15 Great Films Adapted From Equally Great Novels

clockwork orange adaptation

Warner Bros.

How often does a film adaptation of a novel you love meet your expectations? Circle one: A) Always B) Often C) Rarely D) Never.

I’m guessing most people choose C, with a few falling solidly in the perennially disappointed D camp. There are, of course, those very few films that rise so far above their source material that we needn’t speak of the novel at all. I can think of one off the top of my head, involving a certain well-dressed mobster family.

Then there are adaptations of books that depart so far from the source that any comparison seems like a wasted exercise. Spike Jonze’s Adaptation is one intentional example, one that gleefully revels in its meta-poetic license-taking.

Perhaps no single author save Shakespeare, Jane Austen, or Stephen King has had as many of his works adapted to the screen as sci-fi visionary Philip K. Dick. The results vary, but the force of Dick’s imagination seems to make every cinema version of his novels worth watching, I’d argue.

But all this talk of adaptation brings us to the question that the internet must ask of every subject under the sun: what are nth best films made from novels—list them, damn you! Okay, well, you won’t get just my humble opinion, but the collective votes of hundreds of Guardian readers, circa 2006, when writers Peter Bradshaw and Xan Brooks took a poll, then posted the results as “The Big 50.”

The list includes those dapper mafiosi, but, as I said, I’m not much inclined—nor was Francis Ford Coppola—to Mario Puzo’s novel. But there are several films on the list made from books I do like quite a bit. In the 15 picks below, I like the movies almost or just as much. These are films from The Guardian’s big 50 that I feel do their source novels justice. Go ahead and quibble, rage, or even agree in the comments below—or, by all means, make your own suggestions of cases where film and book meet equally high standards, whether those examples appear on “The Big 50” or not.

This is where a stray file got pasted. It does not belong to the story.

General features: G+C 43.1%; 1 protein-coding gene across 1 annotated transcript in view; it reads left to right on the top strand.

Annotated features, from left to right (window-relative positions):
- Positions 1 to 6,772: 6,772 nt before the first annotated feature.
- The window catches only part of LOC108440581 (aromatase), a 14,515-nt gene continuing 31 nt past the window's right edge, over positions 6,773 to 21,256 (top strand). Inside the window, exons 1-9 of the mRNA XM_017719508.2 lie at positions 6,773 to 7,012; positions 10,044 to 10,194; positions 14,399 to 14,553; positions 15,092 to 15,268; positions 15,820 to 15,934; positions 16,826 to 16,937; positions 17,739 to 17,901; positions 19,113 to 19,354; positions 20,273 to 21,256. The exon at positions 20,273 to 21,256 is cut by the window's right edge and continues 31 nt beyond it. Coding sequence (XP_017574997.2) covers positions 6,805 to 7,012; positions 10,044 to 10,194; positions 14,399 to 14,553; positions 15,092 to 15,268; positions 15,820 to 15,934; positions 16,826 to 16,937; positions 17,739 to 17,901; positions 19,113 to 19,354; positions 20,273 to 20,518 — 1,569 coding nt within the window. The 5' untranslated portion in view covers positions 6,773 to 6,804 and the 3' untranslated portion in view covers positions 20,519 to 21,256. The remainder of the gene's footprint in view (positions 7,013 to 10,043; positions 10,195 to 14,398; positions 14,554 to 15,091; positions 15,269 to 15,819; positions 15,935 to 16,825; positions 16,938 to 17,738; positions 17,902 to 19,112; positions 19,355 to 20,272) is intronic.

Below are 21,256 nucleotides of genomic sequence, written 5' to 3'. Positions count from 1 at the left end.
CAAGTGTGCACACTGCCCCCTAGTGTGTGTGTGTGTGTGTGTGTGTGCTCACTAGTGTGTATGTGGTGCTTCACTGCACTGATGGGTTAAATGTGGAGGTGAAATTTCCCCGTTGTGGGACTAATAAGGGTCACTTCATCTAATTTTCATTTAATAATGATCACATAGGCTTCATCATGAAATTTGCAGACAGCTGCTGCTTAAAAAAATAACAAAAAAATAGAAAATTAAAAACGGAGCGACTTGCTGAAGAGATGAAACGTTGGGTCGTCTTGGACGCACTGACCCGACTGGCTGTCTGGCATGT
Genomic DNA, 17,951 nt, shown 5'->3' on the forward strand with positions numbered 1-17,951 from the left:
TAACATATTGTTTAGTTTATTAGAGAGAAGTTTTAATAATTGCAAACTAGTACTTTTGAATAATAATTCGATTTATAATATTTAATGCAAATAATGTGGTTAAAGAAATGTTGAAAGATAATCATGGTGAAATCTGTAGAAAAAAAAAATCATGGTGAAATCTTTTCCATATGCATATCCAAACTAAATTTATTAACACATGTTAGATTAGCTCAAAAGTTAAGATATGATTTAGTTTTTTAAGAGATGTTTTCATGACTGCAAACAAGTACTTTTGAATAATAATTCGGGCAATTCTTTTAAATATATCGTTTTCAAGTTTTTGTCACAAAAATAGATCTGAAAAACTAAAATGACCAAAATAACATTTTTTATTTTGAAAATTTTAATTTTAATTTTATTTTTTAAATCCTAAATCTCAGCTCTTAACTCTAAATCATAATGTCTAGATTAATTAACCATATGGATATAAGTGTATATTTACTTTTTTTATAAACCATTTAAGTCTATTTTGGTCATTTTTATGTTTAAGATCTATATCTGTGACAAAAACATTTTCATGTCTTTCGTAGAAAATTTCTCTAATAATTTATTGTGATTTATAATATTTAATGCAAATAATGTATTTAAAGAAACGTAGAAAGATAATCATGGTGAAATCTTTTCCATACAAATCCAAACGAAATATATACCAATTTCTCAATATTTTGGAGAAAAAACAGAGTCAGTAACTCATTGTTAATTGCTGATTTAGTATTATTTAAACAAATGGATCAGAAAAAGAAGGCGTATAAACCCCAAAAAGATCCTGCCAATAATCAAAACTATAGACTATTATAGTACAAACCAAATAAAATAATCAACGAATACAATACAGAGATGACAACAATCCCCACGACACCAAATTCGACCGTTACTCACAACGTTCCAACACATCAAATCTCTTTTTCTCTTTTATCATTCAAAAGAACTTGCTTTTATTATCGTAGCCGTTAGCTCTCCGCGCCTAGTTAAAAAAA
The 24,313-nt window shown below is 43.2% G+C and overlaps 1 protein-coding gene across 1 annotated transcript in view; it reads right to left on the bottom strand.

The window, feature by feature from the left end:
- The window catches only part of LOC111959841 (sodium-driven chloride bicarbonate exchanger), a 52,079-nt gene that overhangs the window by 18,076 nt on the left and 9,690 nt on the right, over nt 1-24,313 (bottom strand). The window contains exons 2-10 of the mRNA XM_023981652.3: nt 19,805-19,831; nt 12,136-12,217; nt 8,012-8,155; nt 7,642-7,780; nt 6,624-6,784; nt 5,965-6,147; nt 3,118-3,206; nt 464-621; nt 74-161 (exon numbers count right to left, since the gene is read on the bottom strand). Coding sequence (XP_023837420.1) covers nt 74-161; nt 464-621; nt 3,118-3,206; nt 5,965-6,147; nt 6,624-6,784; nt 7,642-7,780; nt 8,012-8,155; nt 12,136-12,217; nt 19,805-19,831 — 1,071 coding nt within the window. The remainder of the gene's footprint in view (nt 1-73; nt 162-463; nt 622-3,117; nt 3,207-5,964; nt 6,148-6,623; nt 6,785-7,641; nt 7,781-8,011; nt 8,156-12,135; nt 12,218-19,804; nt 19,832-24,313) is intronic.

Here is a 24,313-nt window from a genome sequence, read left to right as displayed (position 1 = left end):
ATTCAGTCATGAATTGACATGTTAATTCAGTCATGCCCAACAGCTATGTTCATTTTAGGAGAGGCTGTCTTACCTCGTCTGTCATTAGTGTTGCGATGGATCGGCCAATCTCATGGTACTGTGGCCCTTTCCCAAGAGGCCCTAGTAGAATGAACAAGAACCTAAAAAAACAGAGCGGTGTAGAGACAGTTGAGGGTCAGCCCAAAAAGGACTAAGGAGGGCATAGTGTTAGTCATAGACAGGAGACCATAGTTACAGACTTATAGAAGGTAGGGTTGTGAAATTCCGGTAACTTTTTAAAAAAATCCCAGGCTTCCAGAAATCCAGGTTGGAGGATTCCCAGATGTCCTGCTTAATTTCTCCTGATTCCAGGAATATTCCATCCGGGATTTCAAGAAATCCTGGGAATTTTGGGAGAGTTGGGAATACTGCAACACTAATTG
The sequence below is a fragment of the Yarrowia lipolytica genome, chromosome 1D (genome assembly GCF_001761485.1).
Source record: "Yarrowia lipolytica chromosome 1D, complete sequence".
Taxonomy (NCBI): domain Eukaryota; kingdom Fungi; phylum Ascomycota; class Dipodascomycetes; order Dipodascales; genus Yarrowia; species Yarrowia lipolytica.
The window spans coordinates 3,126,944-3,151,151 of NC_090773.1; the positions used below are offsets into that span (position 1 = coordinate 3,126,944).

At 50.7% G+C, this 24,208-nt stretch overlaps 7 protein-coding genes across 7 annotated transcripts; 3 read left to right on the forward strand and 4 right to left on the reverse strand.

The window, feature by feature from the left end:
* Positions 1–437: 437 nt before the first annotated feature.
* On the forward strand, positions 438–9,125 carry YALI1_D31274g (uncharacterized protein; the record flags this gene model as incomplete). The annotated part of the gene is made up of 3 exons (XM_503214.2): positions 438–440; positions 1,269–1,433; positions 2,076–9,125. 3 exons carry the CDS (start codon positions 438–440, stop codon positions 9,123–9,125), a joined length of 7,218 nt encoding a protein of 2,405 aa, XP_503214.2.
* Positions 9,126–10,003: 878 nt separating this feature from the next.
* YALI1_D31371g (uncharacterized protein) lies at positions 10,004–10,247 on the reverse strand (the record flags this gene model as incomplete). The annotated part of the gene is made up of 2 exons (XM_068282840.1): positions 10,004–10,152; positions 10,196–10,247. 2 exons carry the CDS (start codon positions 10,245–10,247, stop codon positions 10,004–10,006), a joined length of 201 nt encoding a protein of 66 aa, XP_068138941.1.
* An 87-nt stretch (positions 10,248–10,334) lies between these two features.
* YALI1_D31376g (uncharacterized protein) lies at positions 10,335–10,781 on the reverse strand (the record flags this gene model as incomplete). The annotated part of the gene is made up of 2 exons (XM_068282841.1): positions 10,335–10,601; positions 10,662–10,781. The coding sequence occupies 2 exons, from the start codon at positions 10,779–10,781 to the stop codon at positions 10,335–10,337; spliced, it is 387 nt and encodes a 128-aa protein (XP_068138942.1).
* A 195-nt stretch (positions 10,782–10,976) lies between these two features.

1. A Clockwork Orange (1971)

Stanley Kubrick’s take on Anthony Burgess’ 1962 dystopian fable replicates the highly disorienting experience of traversing a fictional world through the eyes of a Beethoven-loving, Nadsat-speaking, sociopath. Malcolm McDowell gives the performance of his career (see above). So distinctive is the set design, it inspired a chain of Korova Milk Bars. Burgess himself had a complicated relationship with the film and its director. Praising the adaptation as brilliant, he also found its bleak, sardonic ending, and omission of the novel’s redemptive final chapter—also missing from U.S. editions of the book prior to 1986—troubling. The film’s relentless ultraviolence, so disturbing to many a viewer, and many a religious organization, also disturbed the author who imagined it.

2. One Flew Over the Cuckoo’s Nest (1975)

A film adaptation with an even more bravado ensemble cast (Danny DeVito, Brad Dourif, Louise Fletcher, Christopher Lloyd) and incredibly charismatic—and dangerous—lead, Jack Nicholson, Milos Forman’s Cuckoo’s Nest stands perfectly well on its own. But lovers of Ken Kesey’s madcap novel have many reasons for favorable comparison. One vast difference between the two, however, lies in the narrative point-of-view. The book is narrated by willfully silent Chief Bromden—the film mostly takes McMurphy’s point-of-view. Without a voice-over, it would have been near-impossible to stay true to the source, but the result leaves the novel’s narrator mostly on the sidelines—along with many of his thematic concerns. Nonetheless, actor Will Sampson imbues the towering Bromden with deep pathos, empathy, and comic stoicism. When he finally speaks, it’s almost like we’ve been hearing his voice all along (see above).

3. To Kill a Mockingbird (1962)

“Miss Jean Louise, stand up! Your father’s passing.” If this scene (above), doesn’t choke you up just a little, well… I don’t really know what to say…. The sentimental adaptation of the reclusive Harper Lee’s only novel is flawed, righteous, and loveable. Gregory Peck is Atticus Finch (and as far as adaptations go—despite the brave attempts of many a fine actor—is Ahab as well). And the young Mary Badham is Scout. Robert Duvall makes his screen debut as kindly shut-in Boo Radley, audiences learn how to pronounce “chiffarobe”…. It’s as classic a piece of work as the novel—seems almost impossible to separate the two.